“Being immersed in this environment where you get to learn how scientists and engineers are innovating a future for us where we could potentially harness fusion reactions to produce usable clean energy has been quite rewarding,” said Tarver. “Even though it’s still a long while off, I’ve gotten a greater appreciation of how valuable each step of the incremental process toward that future goal really is. It takes a ton of hard work, but it’s worth the effort.”
Eli Lilly and Company
Persistence paid off this summer for Harriet Mak, a fourth-year molecular and cellular biology major who spent three months as a drug discovery & development intern for major pharmaceutical company Eli Lilly at its San Diego location.
After applying to a summer 2022 internship at Eli Lilly and getting rejected, Mak didn’t let that deter her from trying again. This time, she believes that a connection she made through the UC San Diego Career Center may have made all the difference.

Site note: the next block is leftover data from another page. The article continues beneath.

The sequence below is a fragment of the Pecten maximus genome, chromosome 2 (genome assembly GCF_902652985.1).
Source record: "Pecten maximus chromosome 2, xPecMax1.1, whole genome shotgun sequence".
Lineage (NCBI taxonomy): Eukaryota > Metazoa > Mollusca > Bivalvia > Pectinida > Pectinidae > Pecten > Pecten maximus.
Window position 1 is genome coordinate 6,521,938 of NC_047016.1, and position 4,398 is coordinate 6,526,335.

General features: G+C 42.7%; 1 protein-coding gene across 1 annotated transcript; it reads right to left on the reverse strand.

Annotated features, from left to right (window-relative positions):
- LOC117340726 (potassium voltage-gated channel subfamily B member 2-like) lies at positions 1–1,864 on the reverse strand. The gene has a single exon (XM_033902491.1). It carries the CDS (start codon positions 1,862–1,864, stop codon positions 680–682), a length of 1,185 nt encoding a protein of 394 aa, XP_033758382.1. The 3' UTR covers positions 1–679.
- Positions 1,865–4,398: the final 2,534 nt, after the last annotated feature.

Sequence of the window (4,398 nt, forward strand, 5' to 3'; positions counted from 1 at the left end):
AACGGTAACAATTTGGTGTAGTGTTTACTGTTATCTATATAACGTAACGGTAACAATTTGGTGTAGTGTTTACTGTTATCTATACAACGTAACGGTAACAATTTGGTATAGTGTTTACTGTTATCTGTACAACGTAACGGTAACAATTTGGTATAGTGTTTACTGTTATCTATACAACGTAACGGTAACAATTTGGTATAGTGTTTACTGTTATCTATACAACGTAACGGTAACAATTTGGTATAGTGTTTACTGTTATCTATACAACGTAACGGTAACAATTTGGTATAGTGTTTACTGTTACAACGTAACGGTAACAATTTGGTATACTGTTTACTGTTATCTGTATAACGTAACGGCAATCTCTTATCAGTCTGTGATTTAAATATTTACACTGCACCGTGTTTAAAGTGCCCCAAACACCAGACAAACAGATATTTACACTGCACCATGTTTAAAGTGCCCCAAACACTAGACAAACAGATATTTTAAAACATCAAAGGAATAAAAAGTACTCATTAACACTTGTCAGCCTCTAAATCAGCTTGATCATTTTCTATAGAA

“During one of my advising sessions, my coach informed me that recruiters from Eli Lilly were coming to campus,” Mak recalls. She took advantage of the opportunity to get to know representatives from the company and worked on improving her interview skills before giving it another try. “I was much more prepared, and I think applying again showed that I really did want to be an intern there—I liked the company enough to apply twice,” she adds.
The experience, Mak says, was well worth the wait.
“I loved the company culture at Lilly. In the first two weeks, I was very surprised at how welcoming and friendly people were,” Mak said. “People wanted to know who I was and learn about my research and educational background so they could help me further. I think the company culture as well as the impact of the research I was doing were the two main reasons why I felt like this internship was pretty special.”
In her role as an intern, Mak was placed in the protein engineering department where she worked under the guidance of a technical mentor, performing mRNA library construction as well as cellular library screenings for the development of mRNA therapeutics. There, she honed different tissue culture techniques, learned how to build a library and select for certain qualities—experiences she feels could also be leveraged in other areas such as like antibody or phage libraries.